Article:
Afghan Refugees: Integration, Repatriation and Human Dignity

Afghan refugees editorial pic

EDITORIAL: The world is awakening to the fact that facilitation of refugees both in terms of integration and repatriation is of utmost significance for harmonious socio-cultural and politico-economic dispensation around the globe. There seems to be a widespread realization that the scars in the hearts of refugee families due to leaving their hearths and homes in the midst of natural or manmade disasters must be healed.

Besides Refugees Conventions and Protocols, the Amnesty International calls for:

   “Refugees must

  • Not be forced to return to a country where they are at risk of human rights abuses.
    • Be resettled when they are in a vulnerable situation.
    • Not be discriminated against.
    • Have access to work, be housed and be educated.
    • Be allowed to move freely, and keep their own identity and travel documents.”

Pakistan is not a signatory to the Convention of Refugees of 1951 and Protocol on Refugees of 1967 but it is still advisable that Pakistan should go for facilitating the Afghan Refugees for its own benefit. First, Pakistan might consider the option of integrating those refugee families whose third generation has been consistently living in the Pashtun belt of Pakistan. Second, Pakistan might develop refugee zones for those refugee families whose forced return might put their lives in severe danger. Third, Pakistan might facilitative those refugee families who would like to repatriate out of their free will. The facilitation for repatriation might include transport facilities, guaranteeing due compensation for assets the refugee families leave behind and strictly monitoring law enforcement agencies and district administrations so that refugees are not humiliated and fleeced.

The facilitation process might help Pakistan reap three major benefits that she badly needs currently. First, Pakistan might earn good will among the Afghans that can lead to confidence building measures for thawing ice of distrust between Pakistan and Afghanistan. Second, Pakistan might save itself from regional and international isolation. Integrating with the states of the region, including Afghanistan, has the potential to have access to the energy rich regions of Central Asia. Third, Pakistan might be able to get the consent of the regional states for developing comprehensive counter terrorism strategies. This seems to be a pre-condition for reaping the benefits of the $10-billion Turkmenistan-Afghanistan-Pakistan-India (Tapi) gas line project and the Central Asia South Asia (CASA-1000) transmission line might accrue.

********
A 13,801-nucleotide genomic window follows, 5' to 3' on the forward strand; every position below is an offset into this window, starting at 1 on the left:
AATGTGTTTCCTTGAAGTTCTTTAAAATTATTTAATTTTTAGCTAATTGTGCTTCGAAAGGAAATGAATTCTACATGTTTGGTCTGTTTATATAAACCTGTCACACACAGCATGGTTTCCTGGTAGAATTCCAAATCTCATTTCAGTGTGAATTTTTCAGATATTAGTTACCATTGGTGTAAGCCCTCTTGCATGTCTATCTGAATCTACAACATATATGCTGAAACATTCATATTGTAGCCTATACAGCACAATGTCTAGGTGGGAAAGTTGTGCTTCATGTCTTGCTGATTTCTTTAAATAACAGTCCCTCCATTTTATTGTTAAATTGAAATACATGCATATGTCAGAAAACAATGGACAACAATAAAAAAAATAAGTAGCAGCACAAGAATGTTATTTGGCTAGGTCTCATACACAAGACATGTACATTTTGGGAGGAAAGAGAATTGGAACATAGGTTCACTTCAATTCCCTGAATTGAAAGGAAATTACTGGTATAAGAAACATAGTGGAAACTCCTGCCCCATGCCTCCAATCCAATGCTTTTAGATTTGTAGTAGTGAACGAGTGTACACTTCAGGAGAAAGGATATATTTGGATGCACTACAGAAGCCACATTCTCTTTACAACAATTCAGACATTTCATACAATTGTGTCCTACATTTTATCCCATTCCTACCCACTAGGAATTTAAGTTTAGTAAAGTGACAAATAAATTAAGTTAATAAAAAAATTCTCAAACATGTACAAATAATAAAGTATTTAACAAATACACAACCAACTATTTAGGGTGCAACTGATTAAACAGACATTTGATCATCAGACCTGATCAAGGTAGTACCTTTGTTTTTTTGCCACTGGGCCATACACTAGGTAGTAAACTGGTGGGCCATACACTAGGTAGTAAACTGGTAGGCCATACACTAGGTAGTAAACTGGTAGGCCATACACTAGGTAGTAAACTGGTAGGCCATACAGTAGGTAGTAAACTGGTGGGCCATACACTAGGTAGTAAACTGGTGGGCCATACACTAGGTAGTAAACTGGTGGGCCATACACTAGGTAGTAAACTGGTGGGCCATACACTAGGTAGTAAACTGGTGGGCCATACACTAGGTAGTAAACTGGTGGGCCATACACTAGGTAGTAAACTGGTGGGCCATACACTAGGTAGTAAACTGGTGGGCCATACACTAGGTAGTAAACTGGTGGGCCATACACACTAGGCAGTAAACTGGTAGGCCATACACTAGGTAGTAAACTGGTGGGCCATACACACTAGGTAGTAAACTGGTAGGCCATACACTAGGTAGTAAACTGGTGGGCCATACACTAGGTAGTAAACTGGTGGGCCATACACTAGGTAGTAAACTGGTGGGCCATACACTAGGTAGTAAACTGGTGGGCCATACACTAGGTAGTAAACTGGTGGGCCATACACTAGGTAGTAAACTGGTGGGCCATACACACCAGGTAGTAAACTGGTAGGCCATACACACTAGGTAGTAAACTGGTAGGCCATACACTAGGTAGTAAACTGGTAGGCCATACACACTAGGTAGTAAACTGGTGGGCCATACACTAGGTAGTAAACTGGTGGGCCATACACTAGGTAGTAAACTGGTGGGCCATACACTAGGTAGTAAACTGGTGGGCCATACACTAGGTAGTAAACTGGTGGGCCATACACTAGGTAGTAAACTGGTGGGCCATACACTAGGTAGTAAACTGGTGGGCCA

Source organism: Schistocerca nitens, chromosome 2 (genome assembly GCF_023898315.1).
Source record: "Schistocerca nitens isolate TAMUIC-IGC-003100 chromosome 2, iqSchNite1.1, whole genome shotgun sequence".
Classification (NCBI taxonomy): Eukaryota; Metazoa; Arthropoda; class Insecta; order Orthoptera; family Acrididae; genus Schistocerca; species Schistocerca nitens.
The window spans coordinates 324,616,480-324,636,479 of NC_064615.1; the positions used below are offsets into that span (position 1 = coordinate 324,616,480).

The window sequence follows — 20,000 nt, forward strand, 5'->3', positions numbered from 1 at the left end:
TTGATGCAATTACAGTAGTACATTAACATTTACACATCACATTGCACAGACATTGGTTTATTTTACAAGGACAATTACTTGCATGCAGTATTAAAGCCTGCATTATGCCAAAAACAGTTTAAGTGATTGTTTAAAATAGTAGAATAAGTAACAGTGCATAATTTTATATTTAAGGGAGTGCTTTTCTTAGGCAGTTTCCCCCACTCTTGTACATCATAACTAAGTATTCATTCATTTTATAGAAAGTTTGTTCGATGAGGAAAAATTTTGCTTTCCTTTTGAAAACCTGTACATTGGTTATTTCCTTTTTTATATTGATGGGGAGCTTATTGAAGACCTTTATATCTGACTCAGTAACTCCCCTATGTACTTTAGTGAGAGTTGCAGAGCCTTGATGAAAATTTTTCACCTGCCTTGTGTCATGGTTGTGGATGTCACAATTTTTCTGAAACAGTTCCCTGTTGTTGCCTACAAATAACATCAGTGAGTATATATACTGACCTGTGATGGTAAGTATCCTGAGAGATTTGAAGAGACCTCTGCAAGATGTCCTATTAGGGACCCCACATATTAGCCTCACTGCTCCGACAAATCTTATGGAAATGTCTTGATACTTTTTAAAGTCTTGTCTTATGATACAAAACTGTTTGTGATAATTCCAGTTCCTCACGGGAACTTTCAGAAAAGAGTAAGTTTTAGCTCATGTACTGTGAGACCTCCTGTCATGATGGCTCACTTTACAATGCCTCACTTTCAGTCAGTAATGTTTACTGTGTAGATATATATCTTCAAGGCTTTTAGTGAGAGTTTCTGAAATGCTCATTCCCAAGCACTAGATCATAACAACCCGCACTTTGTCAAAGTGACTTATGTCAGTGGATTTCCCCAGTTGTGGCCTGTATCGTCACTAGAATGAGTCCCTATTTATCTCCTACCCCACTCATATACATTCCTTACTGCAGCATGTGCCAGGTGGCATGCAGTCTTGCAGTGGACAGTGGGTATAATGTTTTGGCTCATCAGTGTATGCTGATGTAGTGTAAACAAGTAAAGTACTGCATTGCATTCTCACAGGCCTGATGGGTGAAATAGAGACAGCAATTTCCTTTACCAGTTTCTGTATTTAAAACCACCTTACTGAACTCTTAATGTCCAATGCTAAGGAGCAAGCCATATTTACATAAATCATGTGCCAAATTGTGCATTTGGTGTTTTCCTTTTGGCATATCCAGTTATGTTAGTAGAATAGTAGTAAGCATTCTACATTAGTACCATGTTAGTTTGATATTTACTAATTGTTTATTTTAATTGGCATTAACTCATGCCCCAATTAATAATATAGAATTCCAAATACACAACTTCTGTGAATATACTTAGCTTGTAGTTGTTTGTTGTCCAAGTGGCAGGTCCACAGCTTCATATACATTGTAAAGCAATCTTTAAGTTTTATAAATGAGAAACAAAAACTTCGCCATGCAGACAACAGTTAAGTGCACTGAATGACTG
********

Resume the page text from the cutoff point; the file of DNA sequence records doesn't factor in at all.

In this context, the obnoxious harassment of Afghan refugees by the Khyber Pakhtunkhwa government is not only against all International Conventions and Protocols on Refugees but also starkly contradict all norms of human dignity. In some places in Khyber Pakhtunkhwa province of Pakistan, the government machinery has reportedly warned the refugees to relocate within 30 days or ‘face the music’, while in other places, the refugee families are fleeced by the law enforcement agencies. Detention of the Afghans at the slightest pretext has become a norm in Khyber Pakhtunkhwa. Undue body search of the Afghans on every thoroughfare has made the lives of common Afghans miserable. The Afghan refugee families are compelled to sell their assets at throwaway prices and leave in haste.

Pakistan’s very emphasis on only repatriation of the Afghan Refugees seems misplaced and irrational. The government of Pakistan must take into consideration the option of integrating the refugees. The forced repatriation of innocent refugees who have never been involved in any kind of terrorist activities in Pakistan while allowing leaders of Haqqani Network, Hizb and Afghan Taliban’s Quetta Shura to have safe havens in Pakistan might be taken as a signal by Afghanistan and other states of the region that Pakistan would continue with using proxies for foreign policy objectives. This might lead Pakistan to dangerous zones of regional and international isolation. While Pakistan is already reeling from the disastrous effects of losing trust among the comity of nations, this might prove straw that breaks the camel’s back.

It should also be kept in mind that successive regimes in Pakistan cannot exonerate themselves for what has been happening in Afghanistan for the last four decades. The Afghans were lured to leave their homeland in the last years of 1970s and the beginning of 1980s. Their camps were made breeding grounds for creating ‘mujahideen’. The Gulf States, the USA and Europe generously supported the process for turning ‘muhajireen’ (refugees) into ‘mujahideen’ (fighters). When the era of Mujahideen came to end, Pakistan ostensibly supported the emergence of the ‘Taliban’. The Afghan state was literally dissolved during the era of Taliban. When Taliban oligarchy was eliminated after 9/11, their leadership regrouped in different parts of Pakistan under the nose of the Pakistan’s law enforcement agencies.

The international humanitarian organizations kept on supporting refugees in Pakistan during all these years. The Afghan refugees themselves proved to be entrepreneurs developing their own businesses and outlets in Pakistan. They have been contributing to the vibrancy of the business markets across Pakistan. Sanity demands that governments of various provinces of Pakistan desist Dr. Khadim Hussainfrom the humiliation, ostracizing and forced repatriation of the Afghan refugees.

By Khadim Hussain

Twitter: Khadimhussain4  


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